More and more, we wonder how deep the hole can get before Memphis has no chance of getting out of it.

It was a question we asked again in light of recent updates of Memphis demographic information by the U.S. Census Bureau. It was yet another deafening wake-up call to deal with the deepening, intractable social problems that grip our city and the lack of leadership to tackle them aggressively and forcefully.

More to the point, it was also a reminder that it’s unrealistic to expect Memphis City Schools alone to produce the quality workforce and talent that are needed if our city is to become competitive for the jobs of the knowledge economy.


Memphis City Schools Superintendent, using the theory of change model of his former boss, Miami school superintendent Rudy Crew, points to the tipping point that he’s seeking for the district, the point at which students and the system improve to create a competitive position in the global economy.

It’s an audacious goal, but it’s clear that there’s no question that it is a time for audacity and ambition. At the same time, it’s unrealistic to expect Memphis City Schools in about eight hours a day to reverse the realities that face most students in their other 16 hours.

For way too long, Memphis – as well as other cities – has spent billions on the symptoms of poverty, while doing little to address the causes or its pervasiveness. With the recent release of the census numbers, there should be little argument that Memphis needs an unprecedented, citywide counter offensive aimed at reducing poverty once and for all.

Making The Main Thing The Main Thing

No city has more incentive.

Memphis has more people living in poverty – about one in every four Memphians – than roughly the entire population of Chattanooga.

The poverty rate for Memphis has risen 27% since 2000 – from 20.6% to a staggering 26.2%.

From 2000 to 2006, the median household income of white Memphians increased 20.2% and, despite the professed importance of increasing black income and minority businesses by all economic development agencies, the median household income of African-Americans dropped 3%.

Warning Signs

Large sections of Memphis – including most of North Memphis, South Memphis, and Orange Mound – have median household incomes of less than $22,500 and some are less than $8,000. Many of these same areas have unemployment rates higher than 30%.

Despite a major summit, a two-year program launched by Tennessee Governor Phil Bredesen and Shelby County Mayor AC Wharton and more than a dozen initiatives, infant mortality in parts of Memphis remains essentially unchanged at levels more consistent with third world nations.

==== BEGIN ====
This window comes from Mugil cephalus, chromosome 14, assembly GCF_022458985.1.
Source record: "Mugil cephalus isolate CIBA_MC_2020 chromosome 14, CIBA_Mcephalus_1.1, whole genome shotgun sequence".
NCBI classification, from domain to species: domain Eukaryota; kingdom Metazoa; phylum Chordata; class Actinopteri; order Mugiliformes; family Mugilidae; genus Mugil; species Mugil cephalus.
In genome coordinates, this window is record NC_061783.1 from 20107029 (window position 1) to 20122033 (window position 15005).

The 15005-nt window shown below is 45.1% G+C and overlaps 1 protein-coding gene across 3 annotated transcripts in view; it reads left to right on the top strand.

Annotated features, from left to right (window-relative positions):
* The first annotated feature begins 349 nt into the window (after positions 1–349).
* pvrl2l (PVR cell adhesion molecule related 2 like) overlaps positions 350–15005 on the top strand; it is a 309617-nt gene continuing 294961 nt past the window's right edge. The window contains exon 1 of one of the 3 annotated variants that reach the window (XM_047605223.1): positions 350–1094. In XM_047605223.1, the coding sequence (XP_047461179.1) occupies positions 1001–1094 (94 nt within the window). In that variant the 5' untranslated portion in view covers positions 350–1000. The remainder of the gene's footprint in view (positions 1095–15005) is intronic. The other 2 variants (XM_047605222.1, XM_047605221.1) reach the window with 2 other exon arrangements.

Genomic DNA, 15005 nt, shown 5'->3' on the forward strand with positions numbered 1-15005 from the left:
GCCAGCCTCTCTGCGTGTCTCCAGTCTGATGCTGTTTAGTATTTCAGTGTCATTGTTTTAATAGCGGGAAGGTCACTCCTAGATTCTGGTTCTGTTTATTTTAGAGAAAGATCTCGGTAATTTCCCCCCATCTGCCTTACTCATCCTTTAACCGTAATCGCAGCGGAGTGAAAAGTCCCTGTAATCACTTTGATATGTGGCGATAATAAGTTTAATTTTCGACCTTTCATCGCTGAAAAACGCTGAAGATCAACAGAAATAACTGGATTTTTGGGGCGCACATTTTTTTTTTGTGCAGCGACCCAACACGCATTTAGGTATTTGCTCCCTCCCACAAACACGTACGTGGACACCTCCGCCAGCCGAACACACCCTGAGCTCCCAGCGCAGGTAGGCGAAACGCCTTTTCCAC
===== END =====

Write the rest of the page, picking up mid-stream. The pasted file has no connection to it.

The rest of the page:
Forty percent of children in Memphis under the age of 18 years old live in poverty, a catastrophic 40% increase in six years.

Young Problems

More than 30% of students in 80% of all Memphis City Schools change schools each year, and in 11 schools, more than half the students move each year.

Each month, 80-100 children are left by their parents or guardians at Juvenile Court because they are uncontrollable.

Memphis is in the top five cities in the percentage of 16-19 year-olds that are neither working nor in school.


About a year ago, St. Louis mapped out its competitiveness and quality in life by comparing the city to 35 other metros, including Memphis. The others are Seattle, Portland, San Francisco, Los Angeles, San Diego, Phoenix, Salt Lake City, Denver, Minneapolis, Milwaukee, Chicago, Indianapolis, Kansas City, Nashville, Oklahoma City, Dallas, Austin, Houston, San Antonio, Louisville, Cincinnati, Columbus, Detroit, Cleveland, Pittsburgh, Boston, New York, Philadelphia, Baltimore, Washington, Charlotte, Atlanta, and Miami.

Here are the categories where we finished #1:

• Families headed by single parents

• Families in poverty

• Smallest percentage of adults with advanced degrees

• Smallest number of firms (with employees) owned by African-Americans per 100,000 of African-Americans

• Smallest number of firms (with employees) owned by women per 100,000 of women

• Births to teen parents

• Persons with disabilities living in poverty

• Unwed parents

• Individuals living in poverty

• Children living in poverty

• Metro crime rate

Wanted: Change Agent

In other words, the past decade has been a punishing time for Memphis. New jobs growth went south, and how far we declined is shown graphically in the goal in Memphis Fast Forward to create 10,000 jobs a year, the number that we were doing regularly 15 years ago.

In other cities, it is often necessary to shake things up with a change in government structure, with new regional alliances and with economic growth strategies that leap frog them ahead of their rivals. But when it’s all stripped away, there’s absolutely no substitute for a courageous, creative leader in the mayor’s office who understands how their cities work and how to use their city’s distinctive, strategic levers for change to make maximum progress.

Here, the foundation for that kind of new vision and new leadership must be built on an honest, introspective civic conversation about the convergence of race and poverty in Memphis. As the first African-American metro with more than one million people, we have a strong self-interest in this issue, but we also are the most appropriate place in the U.S. to create new solutions to these very old problems.